President Obama on Tuesday ruled out using his executive authority to freeze deportations for most of the 11 million immigrants in the country illegally, saying such a move would violate federal law.
With a comprehensive immigration overhaul stalled on Capitol Hill, advocates have called on the president to move forward without congressional approval to halt the deportations, estimated at more than 1,000 per day.
But Obama said such a move is “not an option.” During an interview at the White House with Telemundo, the Spanish-language television network, Obama defended his decision last summer to defer the deportations of hundreds of thousands of immigrants brought to the country illegally by their parents as children. The legal rationale in that case, he said, was to allow federal agencies to devote more time and resources to high-priority immigration cases such as those involving people with multiple criminal convictions.
But he said that expanding that deferment program beyond the young people it now covers “would be ignoring the law in a way that would be very difficult to defend legally.”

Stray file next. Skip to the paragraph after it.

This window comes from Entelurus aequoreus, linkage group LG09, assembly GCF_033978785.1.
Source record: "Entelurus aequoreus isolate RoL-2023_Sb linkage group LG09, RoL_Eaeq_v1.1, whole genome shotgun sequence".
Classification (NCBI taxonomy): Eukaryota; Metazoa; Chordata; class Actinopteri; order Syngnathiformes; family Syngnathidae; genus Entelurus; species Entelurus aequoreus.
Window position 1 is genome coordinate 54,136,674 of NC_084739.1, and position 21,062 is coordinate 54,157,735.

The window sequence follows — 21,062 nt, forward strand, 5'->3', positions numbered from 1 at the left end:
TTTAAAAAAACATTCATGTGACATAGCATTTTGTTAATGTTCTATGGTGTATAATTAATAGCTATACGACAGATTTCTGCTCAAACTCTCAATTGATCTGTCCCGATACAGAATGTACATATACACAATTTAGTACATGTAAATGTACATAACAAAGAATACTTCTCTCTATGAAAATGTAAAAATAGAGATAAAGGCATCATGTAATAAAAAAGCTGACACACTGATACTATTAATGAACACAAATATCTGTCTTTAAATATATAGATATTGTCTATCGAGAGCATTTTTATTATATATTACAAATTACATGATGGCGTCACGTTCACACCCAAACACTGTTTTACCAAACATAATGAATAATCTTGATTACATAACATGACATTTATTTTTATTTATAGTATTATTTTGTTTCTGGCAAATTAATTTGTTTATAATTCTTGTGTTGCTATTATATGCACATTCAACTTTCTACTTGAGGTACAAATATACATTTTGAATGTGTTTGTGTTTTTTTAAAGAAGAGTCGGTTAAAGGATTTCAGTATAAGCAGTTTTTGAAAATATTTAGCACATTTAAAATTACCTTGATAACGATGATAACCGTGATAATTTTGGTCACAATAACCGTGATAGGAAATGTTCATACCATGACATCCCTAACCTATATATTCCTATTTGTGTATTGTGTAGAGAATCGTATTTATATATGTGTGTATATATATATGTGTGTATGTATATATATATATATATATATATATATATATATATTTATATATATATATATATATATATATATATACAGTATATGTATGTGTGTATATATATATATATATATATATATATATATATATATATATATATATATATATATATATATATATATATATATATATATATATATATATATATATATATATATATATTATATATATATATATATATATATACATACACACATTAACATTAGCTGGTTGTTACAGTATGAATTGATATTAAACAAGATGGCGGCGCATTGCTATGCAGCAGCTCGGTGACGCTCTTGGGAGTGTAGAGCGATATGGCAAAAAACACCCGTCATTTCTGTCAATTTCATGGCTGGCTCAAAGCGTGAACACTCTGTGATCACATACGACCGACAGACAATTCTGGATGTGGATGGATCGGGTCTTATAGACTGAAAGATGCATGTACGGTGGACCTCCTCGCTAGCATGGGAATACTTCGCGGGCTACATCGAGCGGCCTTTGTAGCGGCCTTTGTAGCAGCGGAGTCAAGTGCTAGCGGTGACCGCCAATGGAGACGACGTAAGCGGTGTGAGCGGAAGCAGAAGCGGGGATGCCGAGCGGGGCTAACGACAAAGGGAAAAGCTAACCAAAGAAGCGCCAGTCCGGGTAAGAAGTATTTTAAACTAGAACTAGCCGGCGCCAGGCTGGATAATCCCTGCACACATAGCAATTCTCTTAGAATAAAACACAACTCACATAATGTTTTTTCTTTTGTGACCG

The president’s decision is likely to disappoint advocates who are beginning to lose hope that sweeping immigration legislation will advance out of Congress this year. House Republicans have refused to vote on a Senate-approved plan that features a 13-year path to citizenship for the undocumented, choosing instead to focus on piecemeal bills dealing with increased border security and workplace visas.
House leaders said they will hold a policy meeting Thursday on issues important to the Latino community, including immigration, and they released a video to mark the start of Hispanic Heritage Month this week. But the video made no mention of immigration, and some lawmakers who support of a comprehensive overhaul said they fear the clock is running out as Congress and the White House turn to an extended debate over the budget and debt ceiling.